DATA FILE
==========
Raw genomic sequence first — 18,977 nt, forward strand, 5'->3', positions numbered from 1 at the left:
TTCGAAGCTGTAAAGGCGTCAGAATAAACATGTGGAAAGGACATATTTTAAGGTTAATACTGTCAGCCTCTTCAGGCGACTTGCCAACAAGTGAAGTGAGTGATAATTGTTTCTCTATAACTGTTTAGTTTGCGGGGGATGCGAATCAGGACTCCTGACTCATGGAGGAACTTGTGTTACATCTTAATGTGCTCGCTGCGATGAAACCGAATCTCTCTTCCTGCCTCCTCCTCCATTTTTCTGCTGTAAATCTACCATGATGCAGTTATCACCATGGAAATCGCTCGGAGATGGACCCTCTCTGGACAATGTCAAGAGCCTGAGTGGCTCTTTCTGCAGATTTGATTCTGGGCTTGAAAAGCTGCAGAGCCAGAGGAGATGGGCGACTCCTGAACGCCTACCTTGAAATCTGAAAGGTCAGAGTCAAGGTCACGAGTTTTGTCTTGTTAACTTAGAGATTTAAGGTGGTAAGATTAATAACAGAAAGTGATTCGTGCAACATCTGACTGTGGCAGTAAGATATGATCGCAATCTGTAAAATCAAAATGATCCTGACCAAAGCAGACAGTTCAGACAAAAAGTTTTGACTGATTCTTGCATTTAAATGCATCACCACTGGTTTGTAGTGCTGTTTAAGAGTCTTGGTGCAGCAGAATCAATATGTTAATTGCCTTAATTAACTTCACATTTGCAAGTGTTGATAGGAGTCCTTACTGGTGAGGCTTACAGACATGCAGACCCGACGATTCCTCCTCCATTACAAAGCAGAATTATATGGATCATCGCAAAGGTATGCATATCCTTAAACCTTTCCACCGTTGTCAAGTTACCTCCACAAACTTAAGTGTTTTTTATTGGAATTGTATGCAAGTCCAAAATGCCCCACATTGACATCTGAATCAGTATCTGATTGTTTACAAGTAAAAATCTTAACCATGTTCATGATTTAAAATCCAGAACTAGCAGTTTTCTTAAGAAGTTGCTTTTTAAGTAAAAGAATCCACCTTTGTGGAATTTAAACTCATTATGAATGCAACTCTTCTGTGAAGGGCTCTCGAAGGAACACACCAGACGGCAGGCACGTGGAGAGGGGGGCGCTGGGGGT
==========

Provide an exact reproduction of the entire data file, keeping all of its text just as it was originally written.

Raw genomic sequence first — 18,977 nt, forward strand, 5'->3', positions numbered from 1 at the left:
TTCGAAGCTGTAAAGGCGTCAGAATAAACATGTGGAAAGGACATATTTTAAGGTTAATACTGTCAGCCTCTTCAGGCGACTTGCCAACAAGTGAAGTGAGTGATAATTGTTTCTCTATAACTGTTTAGTTTGCGGGGGATGCGAATCAGGACTCCTGACTCATGGAGGAACTTGTGTTACATCTTAATGTGCTCGCTGCGATGAAACCGAATCTCTCTTCCTGCCTCCTCCTCCATTTTTCTGCTGTAAATCTACCATGATGCAGTTATCACCATGGAAATCGCTCGGAGATGGACCCTCTCTGGACAATGTCAAGAGCCTGAGTGGCTCTTTCTGCAGATTTGATTCTGGGCTTGAAAAGCTGCAGAGCCAGAGGAGATGGGCGACTCCTGAACGCCTACCTTGAAATCTGAAAGGTCAGAGTCAAGGTCACGAGTTTTGTCTTGTTAACTTAGAGATTTAAGGTGGTAAGATTAATAACAGAAAGTGATTCGTGCAACATCTGACTGTGGCAGTAAGATATGATCGCAATCTGTAAAATCAAAATGATCCTGACCAAAGCAGACAGTTCAGACAAAAAGTTTTGACTGATTCTTGCATTTAAATGCATCACCACTGGTTTGTAGTGCTGTTTAAGAGTCTTGGTGCAGCAGAATCAATATGTTAATTGCCTTAATTAACTTCACATTTGCAAGTGTTGATAGGAGTCCTTACTGGTGAGGCTTACAGACATGCAGACCCGACGATTCCTCCTCCATTACAAAGCAGAATTATATGGATCATCGCAAAGGTATGCATATCCTTAAACCTTTCCACCGTTGTCAAGTTACCTCCACAAACTTAAGTGTTTTTTATTGGAATTGTATGCAAGTCCAAAATGCCCCACATTGACATCTGAATCAGTATCTGATTGTTTACAAGTAAAAATCTTAACCATGTTCATGATTTAAAATCCAGAACTAGCAGTTTTCTTAAGAAGTTGCTTTTTAAGTAAAAGAATCCACCTTTGTGGAATTTAAACTCATTATGAATGCAACTCTTCTGTGAAGGGCTCTCGAAGGAACACACCAGACGGCAGGCACGTGGAGAGGGGGGCGCTGGGGGT